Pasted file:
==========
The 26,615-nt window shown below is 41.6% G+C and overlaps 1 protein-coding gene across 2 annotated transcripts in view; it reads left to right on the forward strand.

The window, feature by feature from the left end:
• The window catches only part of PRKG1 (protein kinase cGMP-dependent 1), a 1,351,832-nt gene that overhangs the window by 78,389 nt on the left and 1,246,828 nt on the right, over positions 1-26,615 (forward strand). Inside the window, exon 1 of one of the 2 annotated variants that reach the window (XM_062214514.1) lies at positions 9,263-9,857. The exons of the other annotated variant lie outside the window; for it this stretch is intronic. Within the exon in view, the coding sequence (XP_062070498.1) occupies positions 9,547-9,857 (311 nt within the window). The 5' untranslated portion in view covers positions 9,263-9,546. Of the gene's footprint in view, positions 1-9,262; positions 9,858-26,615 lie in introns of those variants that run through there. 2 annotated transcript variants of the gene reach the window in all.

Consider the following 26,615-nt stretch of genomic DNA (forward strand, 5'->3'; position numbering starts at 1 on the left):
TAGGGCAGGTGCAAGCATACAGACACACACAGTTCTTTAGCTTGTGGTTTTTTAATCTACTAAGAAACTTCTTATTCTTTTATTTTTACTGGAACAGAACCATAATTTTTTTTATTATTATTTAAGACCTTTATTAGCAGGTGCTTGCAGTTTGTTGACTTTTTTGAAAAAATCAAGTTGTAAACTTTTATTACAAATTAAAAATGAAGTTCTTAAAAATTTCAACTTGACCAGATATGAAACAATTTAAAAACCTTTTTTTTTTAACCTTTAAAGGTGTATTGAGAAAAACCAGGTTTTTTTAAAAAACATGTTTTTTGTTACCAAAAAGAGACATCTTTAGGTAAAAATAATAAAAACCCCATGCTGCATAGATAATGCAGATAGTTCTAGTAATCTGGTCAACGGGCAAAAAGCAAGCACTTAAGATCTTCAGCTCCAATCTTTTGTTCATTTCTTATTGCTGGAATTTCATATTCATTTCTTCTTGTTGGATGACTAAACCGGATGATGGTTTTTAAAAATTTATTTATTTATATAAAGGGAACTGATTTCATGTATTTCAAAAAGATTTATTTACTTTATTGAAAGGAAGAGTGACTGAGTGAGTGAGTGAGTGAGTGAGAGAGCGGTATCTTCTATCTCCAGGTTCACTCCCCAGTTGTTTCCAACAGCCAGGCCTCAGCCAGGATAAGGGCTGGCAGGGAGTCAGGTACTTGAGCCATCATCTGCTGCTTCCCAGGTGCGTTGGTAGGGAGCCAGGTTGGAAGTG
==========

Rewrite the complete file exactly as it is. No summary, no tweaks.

The 26,615-nt window shown below is 41.6% G+C and overlaps 1 protein-coding gene across 2 annotated transcripts in view; it reads left to right on the forward strand.

The window, feature by feature from the left end:
• The window catches only part of PRKG1 (protein kinase cGMP-dependent 1), a 1,351,832-nt gene that overhangs the window by 78,389 nt on the left and 1,246,828 nt on the right, over positions 1-26,615 (forward strand). Inside the window, exon 1 of one of the 2 annotated variants that reach the window (XM_062214514.1) lies at positions 9,263-9,857. The exons of the other annotated variant lie outside the window; for it this stretch is intronic. Within the exon in view, the coding sequence (XP_062070498.1) occupies positions 9,547-9,857 (311 nt within the window). The 5' untranslated portion in view covers positions 9,263-9,546. Of the gene's footprint in view, positions 1-9,262; positions 9,858-26,615 lie in introns of those variants that run through there. 2 annotated transcript variants of the gene reach the window in all.

Consider the following 26,615-nt stretch of genomic DNA (forward strand, 5'->3'; position numbering starts at 1 on the left):
TAGGGCAGGTGCAAGCATACAGACACACACAGTTCTTTAGCTTGTGGTTTTTTAATCTACTAAGAAACTTCTTATTCTTTTATTTTTACTGGAACAGAACCATAATTTTTTTTATTATTATTTAAGACCTTTATTAGCAGGTGCTTGCAGTTTGTTGACTTTTTTGAAAAAATCAAGTTGTAAACTTTTATTACAAATTAAAAATGAAGTTCTTAAAAATTTCAACTTGACCAGATATGAAACAATTTAAAAACCTTTTTTTTTTAACCTTTAAAGGTGTATTGAGAAAAACCAGGTTTTTTTAAAAAACATGTTTTTTGTTACCAAAAAGAGACATCTTTAGGTAAAAATAATAAAAACCCCATGCTGCATAGATAATGCAGATAGTTCTAGTAATCTGGTCAACGGGCAAAAAGCAAGCACTTAAGATCTTCAGCTCCAATCTTTTGTTCATTTCTTATTGCTGGAATTTCATATTCATTTCTTCTTGTTGGATGACTAAACCGGATGATGGTTTTTAAAAATTTATTTATTTATATAAAGGGAACTGATTTCATGTATTTCAAAAAGATTTATTTACTTTATTGAAAGGAAGAGTGACTGAGTGAGTGAGTGAGTGAGTGAGAGAGCGGTATCTTCTATCTCCAGGTTCACTCCCCAGTTGTTTCCAACAGCCAGGCCTCAGCCAGGATAAGGGCTGGCAGGGAGTCAGGTACTTGAGCCATCATCTGCTGCTTCCCAGGTGCGTTGGTAGGGAGCCAGGTTGGAAGTG